DNA interstrand crosslinks (ICLs) present a formidable block to DNA metabolic processes and must be repaired for cell survival. While much work has been done to define the mechanisms of ICL repair in bacteria and yeast, their processing in mammalian cells is not clearly defined. In the previous funding period, we demonstrated an nucleotide excision repair (NER)-dependent, error-prone repair of triplex-directed psoralen ICLs in mammalian cells. We also found that mismatch repair (MMR) proteins are involved in the response to and repair of psoralen ICLs in an error-free process. Our working hypothesis in this renewal application is that NER and mismatch repair (MMR) proteins interact in the recognition and initial processing of ICLs, while MMR proteins, independently of NER factors, are involved in ICL-induced cell-cycle regulation and apoptosis. The long-term objectives of the proposed research are to elucidate molecular mechanisms involved in the removal of DNA ICLs from the mammalian genome, to identify interactions among proteins from HR, MMR, and NER pathways in doing so, and to determine the roles of these proteins in other cellular responses to these lesions. Specifically we propose to: 1) test the hypothesis that proteins from the NER and MMR pathways interact during recognition and initial processing of ICLs;2) test the proposal that MLH1 functions in cellular checkpoint and apoptosis responses to DNA ICLs;3) target DNA ICLs to specific genomic sites in mutant mammalian cell lines to determine roles for DNA repair and recombination gene products in processing ICLs;and 4) assess the potential of targeted ICLs as antiproliferative therapeutic agents. The results obtained from these studies will provide valuable information to develop improved targeted strategies to control human cancers using ICL-inducing agents.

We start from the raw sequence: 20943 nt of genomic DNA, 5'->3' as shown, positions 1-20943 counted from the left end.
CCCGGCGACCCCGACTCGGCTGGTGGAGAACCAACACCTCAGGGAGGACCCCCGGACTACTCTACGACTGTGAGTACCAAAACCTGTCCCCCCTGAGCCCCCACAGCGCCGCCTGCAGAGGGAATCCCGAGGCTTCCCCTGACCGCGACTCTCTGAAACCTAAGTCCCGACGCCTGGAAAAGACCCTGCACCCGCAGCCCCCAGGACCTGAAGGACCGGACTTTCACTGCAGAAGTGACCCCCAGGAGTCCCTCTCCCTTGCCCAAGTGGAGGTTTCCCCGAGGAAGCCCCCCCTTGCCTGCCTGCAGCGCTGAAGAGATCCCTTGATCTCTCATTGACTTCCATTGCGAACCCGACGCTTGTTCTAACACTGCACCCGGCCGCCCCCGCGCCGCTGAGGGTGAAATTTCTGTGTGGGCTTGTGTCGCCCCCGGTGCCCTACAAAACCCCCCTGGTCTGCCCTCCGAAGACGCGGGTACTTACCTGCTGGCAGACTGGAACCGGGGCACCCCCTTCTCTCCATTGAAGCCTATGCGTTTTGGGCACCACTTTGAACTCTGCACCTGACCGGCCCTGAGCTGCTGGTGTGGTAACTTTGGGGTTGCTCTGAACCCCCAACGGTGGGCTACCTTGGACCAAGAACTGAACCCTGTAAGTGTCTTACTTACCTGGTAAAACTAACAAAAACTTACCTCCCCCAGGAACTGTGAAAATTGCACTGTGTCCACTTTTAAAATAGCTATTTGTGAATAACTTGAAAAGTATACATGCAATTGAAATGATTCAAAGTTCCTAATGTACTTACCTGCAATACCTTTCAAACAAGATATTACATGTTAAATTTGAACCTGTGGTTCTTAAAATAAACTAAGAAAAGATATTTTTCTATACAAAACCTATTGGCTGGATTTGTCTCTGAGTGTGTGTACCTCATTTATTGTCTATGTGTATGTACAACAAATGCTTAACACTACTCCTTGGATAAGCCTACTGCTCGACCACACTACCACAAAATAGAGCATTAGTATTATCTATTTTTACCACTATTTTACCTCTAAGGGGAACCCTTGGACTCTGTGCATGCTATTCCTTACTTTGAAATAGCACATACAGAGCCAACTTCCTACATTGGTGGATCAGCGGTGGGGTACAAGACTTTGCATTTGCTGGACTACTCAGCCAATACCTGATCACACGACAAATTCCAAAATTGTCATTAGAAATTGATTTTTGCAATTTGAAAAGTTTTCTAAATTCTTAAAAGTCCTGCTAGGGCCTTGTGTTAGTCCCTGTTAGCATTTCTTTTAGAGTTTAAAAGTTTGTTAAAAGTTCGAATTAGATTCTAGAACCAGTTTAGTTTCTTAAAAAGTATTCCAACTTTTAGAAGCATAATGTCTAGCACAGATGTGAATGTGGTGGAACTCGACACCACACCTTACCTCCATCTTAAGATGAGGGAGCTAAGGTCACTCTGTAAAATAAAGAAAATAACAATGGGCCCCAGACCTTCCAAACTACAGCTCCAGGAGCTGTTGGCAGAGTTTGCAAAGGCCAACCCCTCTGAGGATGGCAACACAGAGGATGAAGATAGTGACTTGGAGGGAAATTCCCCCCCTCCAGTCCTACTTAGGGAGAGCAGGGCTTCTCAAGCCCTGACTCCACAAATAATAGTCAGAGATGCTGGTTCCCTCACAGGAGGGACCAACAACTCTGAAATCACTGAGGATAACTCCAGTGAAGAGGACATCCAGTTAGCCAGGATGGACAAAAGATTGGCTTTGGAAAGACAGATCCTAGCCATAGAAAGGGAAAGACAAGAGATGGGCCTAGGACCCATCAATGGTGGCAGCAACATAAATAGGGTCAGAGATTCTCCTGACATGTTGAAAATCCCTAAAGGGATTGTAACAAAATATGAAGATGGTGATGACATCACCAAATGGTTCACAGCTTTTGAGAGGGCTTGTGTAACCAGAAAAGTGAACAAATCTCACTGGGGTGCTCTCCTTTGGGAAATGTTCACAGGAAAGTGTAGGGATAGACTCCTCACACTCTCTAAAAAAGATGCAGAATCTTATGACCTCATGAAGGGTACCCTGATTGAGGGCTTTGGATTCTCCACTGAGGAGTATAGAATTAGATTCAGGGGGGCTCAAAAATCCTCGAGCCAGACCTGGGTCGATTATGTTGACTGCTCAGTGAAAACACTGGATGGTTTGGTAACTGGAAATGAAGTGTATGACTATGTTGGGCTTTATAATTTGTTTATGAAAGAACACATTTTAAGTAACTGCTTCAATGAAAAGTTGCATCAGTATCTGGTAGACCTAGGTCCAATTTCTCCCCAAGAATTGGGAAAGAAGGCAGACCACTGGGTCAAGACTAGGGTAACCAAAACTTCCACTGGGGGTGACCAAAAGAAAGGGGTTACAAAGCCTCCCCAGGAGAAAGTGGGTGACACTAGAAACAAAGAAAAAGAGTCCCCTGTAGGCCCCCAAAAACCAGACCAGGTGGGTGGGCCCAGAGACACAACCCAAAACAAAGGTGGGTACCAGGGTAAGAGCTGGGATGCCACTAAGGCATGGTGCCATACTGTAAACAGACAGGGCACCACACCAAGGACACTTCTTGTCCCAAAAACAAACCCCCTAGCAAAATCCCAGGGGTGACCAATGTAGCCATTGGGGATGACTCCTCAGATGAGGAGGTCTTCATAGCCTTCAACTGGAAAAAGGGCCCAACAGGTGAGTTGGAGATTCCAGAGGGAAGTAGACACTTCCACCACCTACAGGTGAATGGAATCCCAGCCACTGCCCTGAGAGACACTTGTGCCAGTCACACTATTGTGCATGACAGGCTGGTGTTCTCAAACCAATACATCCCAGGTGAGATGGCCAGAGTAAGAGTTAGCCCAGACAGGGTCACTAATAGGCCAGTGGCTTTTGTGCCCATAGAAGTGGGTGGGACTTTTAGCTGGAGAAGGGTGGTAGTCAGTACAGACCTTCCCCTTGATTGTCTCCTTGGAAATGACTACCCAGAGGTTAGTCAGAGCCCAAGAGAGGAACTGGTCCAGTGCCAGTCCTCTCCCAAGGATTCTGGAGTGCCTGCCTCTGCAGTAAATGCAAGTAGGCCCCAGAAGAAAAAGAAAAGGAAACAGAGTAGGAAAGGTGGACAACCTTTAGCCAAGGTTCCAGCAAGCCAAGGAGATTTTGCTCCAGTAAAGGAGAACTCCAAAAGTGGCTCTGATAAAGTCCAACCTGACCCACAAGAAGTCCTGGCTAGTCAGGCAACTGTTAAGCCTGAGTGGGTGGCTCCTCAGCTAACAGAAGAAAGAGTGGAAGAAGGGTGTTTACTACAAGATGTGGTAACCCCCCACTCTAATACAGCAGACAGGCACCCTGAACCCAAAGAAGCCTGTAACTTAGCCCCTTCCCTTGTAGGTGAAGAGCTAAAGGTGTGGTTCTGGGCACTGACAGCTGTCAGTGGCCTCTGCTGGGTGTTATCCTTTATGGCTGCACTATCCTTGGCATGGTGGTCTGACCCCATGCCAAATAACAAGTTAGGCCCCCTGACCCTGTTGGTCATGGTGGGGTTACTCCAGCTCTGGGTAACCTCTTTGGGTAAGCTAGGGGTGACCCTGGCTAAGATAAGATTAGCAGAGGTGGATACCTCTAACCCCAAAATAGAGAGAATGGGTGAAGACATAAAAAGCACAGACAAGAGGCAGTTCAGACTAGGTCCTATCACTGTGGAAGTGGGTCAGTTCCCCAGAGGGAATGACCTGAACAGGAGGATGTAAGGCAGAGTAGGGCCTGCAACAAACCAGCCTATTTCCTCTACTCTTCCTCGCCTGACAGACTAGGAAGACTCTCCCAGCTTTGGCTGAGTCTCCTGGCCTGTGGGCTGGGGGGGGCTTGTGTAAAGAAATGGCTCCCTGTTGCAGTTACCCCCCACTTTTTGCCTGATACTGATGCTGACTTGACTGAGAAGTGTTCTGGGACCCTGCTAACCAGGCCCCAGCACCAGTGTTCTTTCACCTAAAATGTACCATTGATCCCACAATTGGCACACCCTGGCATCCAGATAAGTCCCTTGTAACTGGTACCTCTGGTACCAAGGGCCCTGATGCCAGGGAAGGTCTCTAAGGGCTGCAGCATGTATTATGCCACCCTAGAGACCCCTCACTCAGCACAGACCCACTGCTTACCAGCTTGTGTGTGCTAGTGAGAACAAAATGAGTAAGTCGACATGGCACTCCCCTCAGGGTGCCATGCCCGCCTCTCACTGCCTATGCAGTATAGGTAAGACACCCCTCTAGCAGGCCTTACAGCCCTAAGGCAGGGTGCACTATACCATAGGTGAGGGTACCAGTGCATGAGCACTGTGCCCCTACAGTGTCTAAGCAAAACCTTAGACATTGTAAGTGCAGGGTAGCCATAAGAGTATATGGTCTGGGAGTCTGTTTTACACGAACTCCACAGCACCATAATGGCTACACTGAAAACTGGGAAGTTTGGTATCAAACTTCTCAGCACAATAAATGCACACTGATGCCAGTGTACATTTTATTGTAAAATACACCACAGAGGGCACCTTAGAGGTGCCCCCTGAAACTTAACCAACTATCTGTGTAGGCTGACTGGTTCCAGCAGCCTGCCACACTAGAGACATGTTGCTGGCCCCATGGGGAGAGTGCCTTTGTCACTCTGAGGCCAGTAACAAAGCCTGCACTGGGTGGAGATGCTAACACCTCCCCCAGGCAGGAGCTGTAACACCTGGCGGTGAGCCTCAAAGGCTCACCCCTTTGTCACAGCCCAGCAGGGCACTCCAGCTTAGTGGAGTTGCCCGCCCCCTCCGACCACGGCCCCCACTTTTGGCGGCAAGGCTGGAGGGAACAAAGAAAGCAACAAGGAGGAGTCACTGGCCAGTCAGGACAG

Public Health Relevance

This Research Project is part of a multicomponent Program Project with the theme of understanding the processing of complex DNA damage by mammalian cells. The significance to human health is to generate new knowledge and paradigms for modeling DNA repair of DNA interstrand crosslinks (ICLs), to improve therapy using ICL-inducing compounds, and to identify new therapeutic targets for cancer treatment.

Agency
National Institute of Health (NIH)
Institute
National Cancer Institute (NCI)
Type
Research Program Projects (P01)
Project #
5P01CA097175-10
Application #
8606183
Study Section
Special Emphasis Panel (ZCA1-GRB-S)
Project Start
Project End
Budget Start
2014-01-01
Budget End
2014-12-31
Support Year
10
Fiscal Year
2014
Total Cost
$180,277
Indirect Cost
Name
University of Texas MD Anderson Cancer Center
Department
Type
DUNS #
800772139
City
Houston
State
TX
Country
United States
Zip Code
77030
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Tian, Yanyan; Paramasivam, Manikandan; Ghosal, Gargi et al. (2015) UHRF1 contributes to DNA damage repair as a lesion recognition factor and nuclease scaffold. Cell Rep 10:1957-66
Tomida, Junya; Takata, Kei-ichi; Lange, Sabine S et al. (2015) REV7 is essential for DNA damage tolerance via two REV3L binding sites in mammalian DNA polymerase ζ. Nucleic Acids Res 43:1000-11
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Takata, Kei-Ichi; Tomida, Junya; Reh, Shelley et al. (2015) Conserved overlapping gene arrangement, restricted expression, and biochemical activities of DNA polymerase ν (POLN). J Biol Chem 290:24278-93
Manandhar, Mandira; Boulware, Karen S; Wood, Richard D (2015) The ERCC1 and ERCC4 (XPF) genes and gene products. Gene 569:153-61
Smith, Stephanie; Fox, Jennifer; Mejia, Marco et al. (2014) Histone deacetylase inhibitors selectively target homology dependent DNA repair defective cells and elevate non-homologous endjoining activity. PLoS One 9:e87203

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